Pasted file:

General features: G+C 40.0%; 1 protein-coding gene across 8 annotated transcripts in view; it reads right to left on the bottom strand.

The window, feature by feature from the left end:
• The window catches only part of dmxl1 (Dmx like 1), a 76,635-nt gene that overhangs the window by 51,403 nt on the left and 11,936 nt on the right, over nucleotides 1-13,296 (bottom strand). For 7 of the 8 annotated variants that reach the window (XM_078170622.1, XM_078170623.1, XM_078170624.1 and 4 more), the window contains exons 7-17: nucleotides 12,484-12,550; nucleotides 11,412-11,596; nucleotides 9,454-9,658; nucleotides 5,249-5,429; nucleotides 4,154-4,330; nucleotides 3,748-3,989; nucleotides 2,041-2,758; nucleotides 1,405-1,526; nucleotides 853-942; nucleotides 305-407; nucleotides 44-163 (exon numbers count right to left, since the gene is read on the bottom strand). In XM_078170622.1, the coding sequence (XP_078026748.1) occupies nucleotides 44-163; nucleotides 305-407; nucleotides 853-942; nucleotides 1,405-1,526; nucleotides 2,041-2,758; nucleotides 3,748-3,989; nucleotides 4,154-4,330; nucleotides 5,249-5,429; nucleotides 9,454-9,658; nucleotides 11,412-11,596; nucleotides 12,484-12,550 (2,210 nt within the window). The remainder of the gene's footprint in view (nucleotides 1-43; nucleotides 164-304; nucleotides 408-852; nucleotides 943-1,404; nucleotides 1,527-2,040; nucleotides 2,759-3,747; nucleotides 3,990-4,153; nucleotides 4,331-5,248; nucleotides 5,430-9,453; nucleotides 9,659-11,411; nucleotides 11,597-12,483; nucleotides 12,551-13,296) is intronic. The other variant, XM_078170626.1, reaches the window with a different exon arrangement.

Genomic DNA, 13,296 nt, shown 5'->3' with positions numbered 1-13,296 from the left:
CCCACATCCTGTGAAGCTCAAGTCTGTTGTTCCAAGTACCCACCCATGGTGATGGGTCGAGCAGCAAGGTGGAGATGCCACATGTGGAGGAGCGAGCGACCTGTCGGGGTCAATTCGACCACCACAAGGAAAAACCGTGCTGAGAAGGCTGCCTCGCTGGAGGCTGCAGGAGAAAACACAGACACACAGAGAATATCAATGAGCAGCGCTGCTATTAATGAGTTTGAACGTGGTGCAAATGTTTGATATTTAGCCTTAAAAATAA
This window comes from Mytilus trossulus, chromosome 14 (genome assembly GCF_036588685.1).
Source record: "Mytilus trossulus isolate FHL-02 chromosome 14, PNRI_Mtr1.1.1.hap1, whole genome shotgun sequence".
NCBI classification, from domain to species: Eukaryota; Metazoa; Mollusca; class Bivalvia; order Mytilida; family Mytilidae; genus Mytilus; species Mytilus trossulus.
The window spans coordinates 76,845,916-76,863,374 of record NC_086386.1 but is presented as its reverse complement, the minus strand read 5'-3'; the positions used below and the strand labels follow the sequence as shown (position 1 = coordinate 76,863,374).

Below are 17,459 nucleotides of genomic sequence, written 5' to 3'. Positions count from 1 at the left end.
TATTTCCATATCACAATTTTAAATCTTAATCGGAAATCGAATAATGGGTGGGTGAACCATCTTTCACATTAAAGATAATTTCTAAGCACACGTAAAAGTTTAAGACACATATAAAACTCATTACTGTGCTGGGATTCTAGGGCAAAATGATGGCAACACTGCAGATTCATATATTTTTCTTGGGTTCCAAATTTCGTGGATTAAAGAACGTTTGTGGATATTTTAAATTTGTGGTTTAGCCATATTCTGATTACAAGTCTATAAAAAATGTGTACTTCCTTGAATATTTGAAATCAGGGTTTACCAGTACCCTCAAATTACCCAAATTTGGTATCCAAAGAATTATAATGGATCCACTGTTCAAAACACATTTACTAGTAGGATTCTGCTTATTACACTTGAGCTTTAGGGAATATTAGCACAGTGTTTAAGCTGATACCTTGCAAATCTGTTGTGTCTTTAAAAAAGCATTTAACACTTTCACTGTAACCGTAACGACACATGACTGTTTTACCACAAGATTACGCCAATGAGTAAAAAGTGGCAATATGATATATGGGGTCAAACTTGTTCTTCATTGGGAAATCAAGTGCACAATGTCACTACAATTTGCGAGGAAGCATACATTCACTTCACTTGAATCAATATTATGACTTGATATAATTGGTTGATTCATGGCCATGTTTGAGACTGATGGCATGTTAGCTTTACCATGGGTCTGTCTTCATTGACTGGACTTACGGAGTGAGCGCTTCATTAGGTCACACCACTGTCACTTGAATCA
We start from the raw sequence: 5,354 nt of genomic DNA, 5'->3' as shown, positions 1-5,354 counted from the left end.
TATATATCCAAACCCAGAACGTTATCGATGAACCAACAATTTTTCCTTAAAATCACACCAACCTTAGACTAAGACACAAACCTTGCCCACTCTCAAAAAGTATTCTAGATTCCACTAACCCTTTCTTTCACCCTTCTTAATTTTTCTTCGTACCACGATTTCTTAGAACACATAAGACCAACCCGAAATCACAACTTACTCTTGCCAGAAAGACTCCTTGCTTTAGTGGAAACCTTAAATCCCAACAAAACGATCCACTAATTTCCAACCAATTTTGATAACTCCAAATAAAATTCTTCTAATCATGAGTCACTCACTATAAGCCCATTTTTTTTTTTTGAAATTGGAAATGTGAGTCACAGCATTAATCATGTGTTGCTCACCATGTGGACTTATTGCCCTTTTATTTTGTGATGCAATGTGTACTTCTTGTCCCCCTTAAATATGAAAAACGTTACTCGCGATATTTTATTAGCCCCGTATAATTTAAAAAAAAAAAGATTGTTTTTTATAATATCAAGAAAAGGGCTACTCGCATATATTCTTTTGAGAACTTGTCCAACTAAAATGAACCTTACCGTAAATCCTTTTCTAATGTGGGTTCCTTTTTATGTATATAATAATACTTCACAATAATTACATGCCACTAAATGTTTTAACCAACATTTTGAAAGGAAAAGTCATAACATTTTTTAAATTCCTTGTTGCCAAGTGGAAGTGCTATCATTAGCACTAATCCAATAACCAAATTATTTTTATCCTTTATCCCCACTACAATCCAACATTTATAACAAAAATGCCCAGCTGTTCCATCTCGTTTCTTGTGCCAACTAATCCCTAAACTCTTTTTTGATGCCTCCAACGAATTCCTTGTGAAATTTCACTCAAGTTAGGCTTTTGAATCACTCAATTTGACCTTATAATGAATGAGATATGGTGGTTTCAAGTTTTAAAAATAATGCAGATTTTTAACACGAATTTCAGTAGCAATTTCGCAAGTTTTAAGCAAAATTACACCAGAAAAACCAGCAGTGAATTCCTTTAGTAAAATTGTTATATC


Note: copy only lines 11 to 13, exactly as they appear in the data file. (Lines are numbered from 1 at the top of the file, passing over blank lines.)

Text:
TATTTCCATATCACAATTTTAAATCTTAATCGGAAATCGAATAATGGGTGGGTGAACCATCTTTCACATTAAAGATAATTTCTAAGCACACGTAAAAGTTTAAGACACATATAAAACTCATTACTGTGCTGGGATTCTAGGGCAAAATGATGGCAACACTGCAGATTCATATATTTTTCTTGGGTTCCAAATTTCGTGGATTAAAGAACGTTTGTGGATATTTTAAATTTGTGGTTTAGCCATATTCTGATTACAAGTCTATAAAAAATGTGTACTTCCTTGAATATTTGAAATCAGGGTTTACCAGTACCCTCAAATTACCCAAATTTGGTATCCAAAGAATTATAATGGATCCACTGTTCAAAACACATTTACTAGTAGGATTCTGCTTATTACACTTGAGCTTTAGGGAATATTAGCACAGTGTTTAAGCTGATACCTTGCAAATCTGTTGTGTCTTTAAAAAAGCATTTAACACTTTCACTGTAACCGTAACGACACATGACTGTTTTACCACAAGATTACGCCAATGAGTAAAAAGTGGCAATATGATATATGGGGTCAAACTTGTTCTTCATTGGGAAATCAAGTGCACAATGTCACTACAATTTGCGAGGAAGCATACATTCACTTCACTTGAATCAATATTATGACTTGATATAATTGGTTGATTCATGGCCATGTTTGAGACTGATGGCATGTTAGCTTTACCATGGGTCTGTCTTCATTGACTGGACTTACGGAGTGAGCGCTTCATTAGGTCACACCACTGTCACTTGAATCA
We start from the raw sequence: 5,354 nt of genomic DNA, 5'->3' as shown, positions 1-5,354 counted from the left end.
TATATATCCAAACCCAGAACGTTATCGATGAACCAACAATTTTTCCTTAAAATCACACCAACCTTAGACTAAGACACAAACCTTGCCCACTCTCAAAAAGTATTCTAGATTCCACTAACCCTTTCTTTCACCCTTCTTAATTTTTCTTCGTACCACGATTTCTTAGAACACATAAGACCAACCCGAAATCACAACTTACTCTTGCCAGAAAGACTCCTTGCTTTAGTGGAAACCTTAAATCCCAACAAAACGATCCACTAATTTCCAACCAATTTTGATAACTCCAAATAAAATTCTTCTAATCATGAGTCACTCACTATAAGCCCATTTTTTTTTTTTGAAATTGGAAATGTGAGTCACAGCATTAATCATGTGTTGCTCACCATGTGGACTTATTGCCCTTTTATTTTGTGATGCAATGTGTACTTCTTGTCCCCCTTAAATATGAAAAACGTTACTCGCGATATTTTATTAGCCCCGTATAATTTAAAAAAAAAAAGATTGTTTTTTATAATATCAAGAAAAGGGCTACTCGCATATATTCTTTTGAGAACTTGTCCAACTAAAATGAACCTTACCGTAAATCCTTTTCTAATGTGGGTTCCTTTTTATGTATATAATAATACTTCACAATAATTACATGCCACTAAATGTTTTAACCAACATTTTGAAAGGAAAAGTCATAACATTTTTTAAATTCCTTGTTGCCAAGTGGAAGTGCTATCATTAGCACTAATCCAATAACCAAATTATTTTTATCCTTTATCCCCACTACAATCCAACATTTATAACAAAAATGCCCAGCTGTTCCATCTCGTTTCTTGTGCCAACTAATCCCTAAACTCTTTTTTGATGCCTCCAACGAATTCCTTGTGAAATTTCACTCAAGTTAGGCTTTTGAATCACTCAATTTGACCTTATAATGAATGAGATATGGTGGTTTCAAGTTTTAAAAATAATGCAGATTTTTAACACGAATTTCAGTAGCAATTTCGCAAGTTTTAAGCAAAATTACACCAGAAAAACCAGCAGTGAATTCCTTTAGTAAAATTGTTATATC